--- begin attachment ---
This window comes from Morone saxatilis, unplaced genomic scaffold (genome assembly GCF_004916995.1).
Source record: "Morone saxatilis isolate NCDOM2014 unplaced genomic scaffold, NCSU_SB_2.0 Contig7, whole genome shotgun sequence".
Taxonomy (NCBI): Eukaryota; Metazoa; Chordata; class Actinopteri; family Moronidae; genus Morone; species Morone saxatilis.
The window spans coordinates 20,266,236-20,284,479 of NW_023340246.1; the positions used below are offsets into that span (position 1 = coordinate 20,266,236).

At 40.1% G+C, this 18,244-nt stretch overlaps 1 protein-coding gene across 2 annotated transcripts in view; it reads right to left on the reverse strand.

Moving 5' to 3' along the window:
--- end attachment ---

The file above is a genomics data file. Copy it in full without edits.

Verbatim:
This window comes from Morone saxatilis, unplaced genomic scaffold (genome assembly GCF_004916995.1).
Source record: "Morone saxatilis isolate NCDOM2014 unplaced genomic scaffold, NCSU_SB_2.0 Contig7, whole genome shotgun sequence".
Taxonomy (NCBI): Eukaryota; Metazoa; Chordata; class Actinopteri; family Moronidae; genus Morone; species Morone saxatilis.
The window spans coordinates 20,266,236-20,284,479 of NW_023340246.1; the positions used below are offsets into that span (position 1 = coordinate 20,266,236).

At 40.1% G+C, this 18,244-nt stretch overlaps 1 protein-coding gene across 2 annotated transcripts in view; it reads right to left on the reverse strand.

Moving 5' to 3' along the window: